The Last Train to London

In 1936, 15-year-old aspiring playwright Stephan meets Zofie-Helene, a mathematics prodigy. She loves theater and knows of a series of tunnels under the city of Vienna that lead to the local theater, allowing them to observe rehearsals. They hit it off immediately, but their story of young love darkens quickly because Hitler's Nazi party is about to roll into Austria and wreak havoc. Stephan is Jewish, Zofie-Helene is Christian, and her mother is an outspoken journalist exposing Hitler. The teens are in the Nazi crosshairs, and they eventually become involved with Kindertransport leader Geertruida Wijsmuller. The Dutch activist-housewife has been quietly saving the lives of Jewish children by smuggling them out of Germany. It is dangerous work for Wijsmuller because she accompanies the kids herself and they don't have official identity papers; only a few can travel under her passport without raising suspicion at border crossings. Suddenly it's no longer a handful of children needing her help. Frightened parents, about to be killed or sent to concentration camps, shove their babies and toddlers into Wijsmuller's arms, pleading with her to give their children a better life elsewhere.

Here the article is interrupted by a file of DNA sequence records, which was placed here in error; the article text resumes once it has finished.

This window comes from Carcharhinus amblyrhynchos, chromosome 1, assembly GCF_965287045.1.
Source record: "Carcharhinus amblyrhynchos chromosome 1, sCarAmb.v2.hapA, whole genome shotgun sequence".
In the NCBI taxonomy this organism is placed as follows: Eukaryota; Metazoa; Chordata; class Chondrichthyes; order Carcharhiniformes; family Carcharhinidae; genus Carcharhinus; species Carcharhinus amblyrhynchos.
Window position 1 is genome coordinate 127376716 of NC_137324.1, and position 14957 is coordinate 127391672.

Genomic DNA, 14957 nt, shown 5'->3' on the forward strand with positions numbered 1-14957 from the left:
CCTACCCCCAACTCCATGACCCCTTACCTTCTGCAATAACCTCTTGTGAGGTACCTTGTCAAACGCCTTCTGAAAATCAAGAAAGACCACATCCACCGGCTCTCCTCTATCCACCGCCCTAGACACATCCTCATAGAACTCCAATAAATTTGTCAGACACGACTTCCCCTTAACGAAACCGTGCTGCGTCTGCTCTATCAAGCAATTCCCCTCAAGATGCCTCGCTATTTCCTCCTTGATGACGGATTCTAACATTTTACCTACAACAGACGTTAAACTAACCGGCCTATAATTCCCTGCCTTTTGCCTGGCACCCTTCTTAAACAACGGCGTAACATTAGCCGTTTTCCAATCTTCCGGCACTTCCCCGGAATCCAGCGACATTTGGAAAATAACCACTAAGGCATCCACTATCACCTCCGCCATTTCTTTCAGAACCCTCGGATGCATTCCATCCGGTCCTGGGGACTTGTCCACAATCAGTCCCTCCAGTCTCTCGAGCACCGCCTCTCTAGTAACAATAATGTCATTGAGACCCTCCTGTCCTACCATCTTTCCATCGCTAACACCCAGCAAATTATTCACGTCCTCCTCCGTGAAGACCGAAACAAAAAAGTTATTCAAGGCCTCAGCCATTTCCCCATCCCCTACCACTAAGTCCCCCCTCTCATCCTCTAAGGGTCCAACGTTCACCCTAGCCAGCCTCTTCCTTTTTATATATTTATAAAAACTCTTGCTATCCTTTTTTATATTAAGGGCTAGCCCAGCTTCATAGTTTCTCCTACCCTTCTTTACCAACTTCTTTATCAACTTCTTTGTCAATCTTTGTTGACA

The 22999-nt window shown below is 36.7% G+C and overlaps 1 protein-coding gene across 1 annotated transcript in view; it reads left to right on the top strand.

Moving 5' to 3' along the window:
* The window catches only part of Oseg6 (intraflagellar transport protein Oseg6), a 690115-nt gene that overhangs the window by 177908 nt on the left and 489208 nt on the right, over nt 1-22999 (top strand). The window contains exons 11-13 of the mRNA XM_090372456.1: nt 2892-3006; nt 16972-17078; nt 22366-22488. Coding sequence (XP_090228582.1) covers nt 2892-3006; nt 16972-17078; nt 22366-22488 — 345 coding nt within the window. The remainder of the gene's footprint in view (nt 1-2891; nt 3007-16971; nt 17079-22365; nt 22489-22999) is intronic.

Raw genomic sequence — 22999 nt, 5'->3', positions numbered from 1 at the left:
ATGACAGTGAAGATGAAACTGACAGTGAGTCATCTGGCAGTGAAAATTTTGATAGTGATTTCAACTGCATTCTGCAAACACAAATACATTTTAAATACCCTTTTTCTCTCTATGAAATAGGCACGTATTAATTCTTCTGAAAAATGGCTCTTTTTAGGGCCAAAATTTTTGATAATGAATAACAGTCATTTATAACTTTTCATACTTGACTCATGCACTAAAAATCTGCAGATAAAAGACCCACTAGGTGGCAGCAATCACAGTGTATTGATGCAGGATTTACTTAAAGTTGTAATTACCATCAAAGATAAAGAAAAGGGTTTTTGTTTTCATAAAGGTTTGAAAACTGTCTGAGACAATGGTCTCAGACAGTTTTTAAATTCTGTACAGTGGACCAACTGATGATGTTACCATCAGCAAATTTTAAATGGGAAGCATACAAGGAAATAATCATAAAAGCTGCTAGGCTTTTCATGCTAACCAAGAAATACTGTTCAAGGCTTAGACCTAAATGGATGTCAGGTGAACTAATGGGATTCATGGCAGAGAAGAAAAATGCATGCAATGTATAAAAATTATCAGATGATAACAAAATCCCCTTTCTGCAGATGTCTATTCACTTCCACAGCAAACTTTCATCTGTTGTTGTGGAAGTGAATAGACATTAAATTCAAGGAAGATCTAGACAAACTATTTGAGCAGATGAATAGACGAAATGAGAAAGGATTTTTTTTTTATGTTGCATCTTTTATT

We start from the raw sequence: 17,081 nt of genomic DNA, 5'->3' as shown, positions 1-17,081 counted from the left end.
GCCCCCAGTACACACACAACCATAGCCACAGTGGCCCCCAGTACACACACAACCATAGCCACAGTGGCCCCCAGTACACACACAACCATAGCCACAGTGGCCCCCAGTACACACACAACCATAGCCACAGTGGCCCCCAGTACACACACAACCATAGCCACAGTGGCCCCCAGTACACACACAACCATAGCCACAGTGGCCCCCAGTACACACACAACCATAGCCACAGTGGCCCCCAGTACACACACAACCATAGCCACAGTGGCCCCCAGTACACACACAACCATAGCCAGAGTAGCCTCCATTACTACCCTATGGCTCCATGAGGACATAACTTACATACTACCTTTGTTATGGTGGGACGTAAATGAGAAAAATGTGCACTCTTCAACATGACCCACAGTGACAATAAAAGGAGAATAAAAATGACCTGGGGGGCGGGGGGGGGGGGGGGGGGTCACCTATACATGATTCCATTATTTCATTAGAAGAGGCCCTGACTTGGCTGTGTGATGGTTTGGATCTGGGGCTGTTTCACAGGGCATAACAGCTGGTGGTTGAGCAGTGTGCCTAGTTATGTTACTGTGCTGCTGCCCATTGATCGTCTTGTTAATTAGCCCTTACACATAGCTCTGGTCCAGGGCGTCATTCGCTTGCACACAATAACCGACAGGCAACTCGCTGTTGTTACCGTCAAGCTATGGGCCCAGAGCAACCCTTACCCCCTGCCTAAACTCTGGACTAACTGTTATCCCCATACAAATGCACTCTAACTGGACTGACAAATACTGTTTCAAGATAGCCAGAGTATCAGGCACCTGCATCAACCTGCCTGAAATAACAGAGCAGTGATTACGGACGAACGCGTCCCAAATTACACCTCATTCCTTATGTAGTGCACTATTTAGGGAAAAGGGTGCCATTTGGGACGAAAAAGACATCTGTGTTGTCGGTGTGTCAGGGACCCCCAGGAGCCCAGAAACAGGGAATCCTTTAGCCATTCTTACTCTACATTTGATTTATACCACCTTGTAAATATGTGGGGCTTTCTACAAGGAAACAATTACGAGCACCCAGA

The Last Train to London is based on the real life of Geertruida Wijsmuller-Meijer, aka Tante Truus to the children she saved. Author Meg Waite Clayton (Beautiful Exiles) inserts a Romeo and Juliet element into an already heartbreaking true story of a heroic woman who smuggled hundreds of children out of Hitler's grasp. This is a solid and tenderly told tale juxtaposing budding young love against a backdrop of a well-documented time of cruelty. --Paul Dinh-McCrillis, freelance reviewer

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